Lol Owen
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Lol Owen

Part of the problem is how we view ourselves when it comes to giving information to officiants, and I have sat on both sides of the table here in the last two years. In years gone by if asked “who I was” I would have replied “Lol Owen, I’m a Production Manager”. And therein lies the problem, the job title hangs a nice little description round our neck that people can then immediately get a feel for us as a person from. of course I wasn’t born a Production Manager, so how did I get there? “Oh well I started… Read more »

Jonathan
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Jonathan

For me it’s different, Lol; I rejoice if a family brings out a written Order of Life Events, I say ‘great, thank you, that’ll help hugely and I’ll study it in more detail when I get home if you just give me the gist in a minute – now tell me, what sort of man was he, what was he like as a father, tell me about his sense of humour, he cheated at golf! really?? fantastic, what do his opponents say about that now? who was his first girlfriend and why did they split up? what was he like… Read more »

chris the trainee
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chris the trainee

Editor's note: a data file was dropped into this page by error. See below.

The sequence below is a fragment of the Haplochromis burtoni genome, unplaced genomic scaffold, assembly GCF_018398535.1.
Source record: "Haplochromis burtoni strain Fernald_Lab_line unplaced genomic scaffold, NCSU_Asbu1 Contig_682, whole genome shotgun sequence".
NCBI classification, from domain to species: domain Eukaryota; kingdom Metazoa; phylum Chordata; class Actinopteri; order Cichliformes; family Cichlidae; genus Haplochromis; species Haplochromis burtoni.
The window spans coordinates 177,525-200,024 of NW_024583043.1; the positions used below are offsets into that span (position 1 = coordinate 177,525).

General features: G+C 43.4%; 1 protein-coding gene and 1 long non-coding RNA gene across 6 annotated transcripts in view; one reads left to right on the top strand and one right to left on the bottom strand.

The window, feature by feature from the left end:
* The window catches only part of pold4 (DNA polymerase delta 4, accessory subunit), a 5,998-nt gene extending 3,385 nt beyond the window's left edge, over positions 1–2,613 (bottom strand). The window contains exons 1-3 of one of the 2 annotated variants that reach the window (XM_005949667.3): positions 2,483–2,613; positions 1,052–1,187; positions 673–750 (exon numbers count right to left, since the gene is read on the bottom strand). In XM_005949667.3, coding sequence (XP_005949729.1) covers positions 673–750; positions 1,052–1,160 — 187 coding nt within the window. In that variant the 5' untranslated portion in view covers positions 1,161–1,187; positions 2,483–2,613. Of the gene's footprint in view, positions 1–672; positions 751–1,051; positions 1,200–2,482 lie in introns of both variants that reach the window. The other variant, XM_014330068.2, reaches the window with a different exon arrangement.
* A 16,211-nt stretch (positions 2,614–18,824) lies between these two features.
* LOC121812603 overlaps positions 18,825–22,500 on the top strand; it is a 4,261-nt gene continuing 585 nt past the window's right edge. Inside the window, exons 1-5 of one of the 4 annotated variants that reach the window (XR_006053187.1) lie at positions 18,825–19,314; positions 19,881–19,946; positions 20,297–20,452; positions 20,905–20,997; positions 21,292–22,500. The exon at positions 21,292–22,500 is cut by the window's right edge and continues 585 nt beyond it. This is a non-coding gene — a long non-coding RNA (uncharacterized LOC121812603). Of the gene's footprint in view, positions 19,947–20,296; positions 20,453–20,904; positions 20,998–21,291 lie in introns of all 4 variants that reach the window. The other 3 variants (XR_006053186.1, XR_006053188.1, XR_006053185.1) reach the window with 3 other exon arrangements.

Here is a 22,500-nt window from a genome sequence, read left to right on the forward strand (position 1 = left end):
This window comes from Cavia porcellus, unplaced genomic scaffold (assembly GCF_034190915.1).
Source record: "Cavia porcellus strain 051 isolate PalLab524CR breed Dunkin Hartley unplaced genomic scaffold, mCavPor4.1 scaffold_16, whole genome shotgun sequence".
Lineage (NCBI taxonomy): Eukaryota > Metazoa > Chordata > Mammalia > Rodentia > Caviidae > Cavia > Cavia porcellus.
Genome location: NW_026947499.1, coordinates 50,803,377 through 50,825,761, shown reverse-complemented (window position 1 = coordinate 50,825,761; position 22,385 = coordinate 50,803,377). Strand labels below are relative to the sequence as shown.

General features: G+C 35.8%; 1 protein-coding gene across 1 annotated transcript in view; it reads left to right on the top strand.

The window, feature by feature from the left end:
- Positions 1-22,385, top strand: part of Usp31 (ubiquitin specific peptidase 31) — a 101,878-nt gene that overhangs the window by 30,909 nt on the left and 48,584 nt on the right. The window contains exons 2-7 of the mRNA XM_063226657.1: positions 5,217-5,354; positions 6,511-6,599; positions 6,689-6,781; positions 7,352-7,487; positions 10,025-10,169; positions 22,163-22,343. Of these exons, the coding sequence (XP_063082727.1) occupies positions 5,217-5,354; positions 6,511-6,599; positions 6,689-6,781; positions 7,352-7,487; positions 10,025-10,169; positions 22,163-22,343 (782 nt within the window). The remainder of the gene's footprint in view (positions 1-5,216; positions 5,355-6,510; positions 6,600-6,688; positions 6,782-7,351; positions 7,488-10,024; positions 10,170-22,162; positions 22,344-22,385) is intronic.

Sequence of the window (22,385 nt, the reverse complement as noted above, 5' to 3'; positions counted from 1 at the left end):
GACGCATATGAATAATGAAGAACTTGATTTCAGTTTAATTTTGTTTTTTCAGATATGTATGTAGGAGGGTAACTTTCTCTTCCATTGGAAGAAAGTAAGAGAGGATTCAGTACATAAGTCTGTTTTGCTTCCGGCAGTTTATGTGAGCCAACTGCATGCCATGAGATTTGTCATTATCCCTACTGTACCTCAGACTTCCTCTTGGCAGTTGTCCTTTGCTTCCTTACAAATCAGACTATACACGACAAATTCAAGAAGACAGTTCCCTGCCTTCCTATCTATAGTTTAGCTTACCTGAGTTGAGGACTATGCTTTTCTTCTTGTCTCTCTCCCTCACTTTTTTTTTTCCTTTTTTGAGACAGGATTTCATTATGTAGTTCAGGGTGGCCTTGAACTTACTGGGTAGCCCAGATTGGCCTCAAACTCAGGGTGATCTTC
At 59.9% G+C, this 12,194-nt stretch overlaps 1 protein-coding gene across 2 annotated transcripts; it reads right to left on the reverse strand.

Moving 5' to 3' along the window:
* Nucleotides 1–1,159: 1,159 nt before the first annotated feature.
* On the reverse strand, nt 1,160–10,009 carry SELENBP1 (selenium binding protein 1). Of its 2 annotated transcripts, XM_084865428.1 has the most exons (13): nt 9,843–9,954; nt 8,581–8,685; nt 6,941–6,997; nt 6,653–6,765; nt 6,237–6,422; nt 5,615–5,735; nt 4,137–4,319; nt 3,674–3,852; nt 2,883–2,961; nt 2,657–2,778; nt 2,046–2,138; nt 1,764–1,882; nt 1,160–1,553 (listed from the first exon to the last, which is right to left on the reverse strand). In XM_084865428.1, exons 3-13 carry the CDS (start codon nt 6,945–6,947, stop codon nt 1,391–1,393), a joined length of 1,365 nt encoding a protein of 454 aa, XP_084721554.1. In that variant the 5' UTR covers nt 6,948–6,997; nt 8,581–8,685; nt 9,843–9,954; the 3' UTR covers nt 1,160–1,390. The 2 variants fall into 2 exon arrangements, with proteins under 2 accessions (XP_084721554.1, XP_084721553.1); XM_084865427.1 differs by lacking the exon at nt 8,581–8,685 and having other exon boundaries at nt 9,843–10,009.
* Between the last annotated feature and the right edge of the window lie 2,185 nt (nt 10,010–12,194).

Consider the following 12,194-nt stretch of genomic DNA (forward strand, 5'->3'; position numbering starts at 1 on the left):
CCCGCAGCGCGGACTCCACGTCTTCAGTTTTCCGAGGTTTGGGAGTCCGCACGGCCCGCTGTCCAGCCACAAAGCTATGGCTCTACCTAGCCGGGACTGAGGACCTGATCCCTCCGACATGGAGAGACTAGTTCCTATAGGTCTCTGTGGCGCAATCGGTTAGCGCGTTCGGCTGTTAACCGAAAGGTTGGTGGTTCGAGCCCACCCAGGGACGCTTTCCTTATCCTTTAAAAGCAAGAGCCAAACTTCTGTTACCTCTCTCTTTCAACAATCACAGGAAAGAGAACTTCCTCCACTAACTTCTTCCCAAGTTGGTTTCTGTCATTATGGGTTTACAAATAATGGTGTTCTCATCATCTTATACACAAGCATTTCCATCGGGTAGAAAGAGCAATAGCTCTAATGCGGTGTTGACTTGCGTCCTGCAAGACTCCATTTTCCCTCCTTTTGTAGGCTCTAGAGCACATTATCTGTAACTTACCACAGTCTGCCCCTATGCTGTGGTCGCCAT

I don’t think it’s a problem writing the biog stuff for the OOS. I know what you are saying Charles and I agree, but I still like the security of a chronology to give me some idea of where a person came from. With said chronology, most of the biog stuff for the OOS falls into place. No, the big problem for me is persuading family that a) they should put what they think is the tribute (the biography) into the OOS and b) having the courage to know I can write the tribute from what I have left (ie:… Read more »

gloriamundi
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gloriamundi

I like the idea of writing a biog leaflet, whether or not it was the same document as the order of service thingy. But sometimes facts are eloquent, and help us to recognise the person’s presence/absence. “Jim served in the navy during the war.” Uhu. Along with thousands of others. “Jim served on HMS Corvette, protecting the North Atlantic convoys from relentless U-boat attacks. Corvettes were terrible in heavy seas, and the crew got wet almost anywhere on the ship. Jim would have had many months of extreme discomfort as well as danger. Perhaps that’s where he learned that stoicism… Read more »

Dave
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I agree with this to a point – a professional celebrant of course needs to provide a quality service and a ‘lazy’ eulogy just isn’t good enough.
But I would like to make the distinction between this and a family member or friend providing the eulogy. These aren’t professional speakers – and so often just standing up there will be a huge accomplishment. What they actually say seems almost irrelevant – the fact that they say anything at all is what matters.

Jonathan
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Jonathan

A nice thought, Charles, and an idea that could catch on… but who’d write it? Often as not there’s disagreement between acquaintances even on biographical facts, even assuming there are enough of them willing; and though the celebrant is best placed after diligent research to represent all viewpoints, he or she has run out of time long before the undertaker is hassling him or her for the order of service, if he or she had time in the first place.

A case for another disbursement?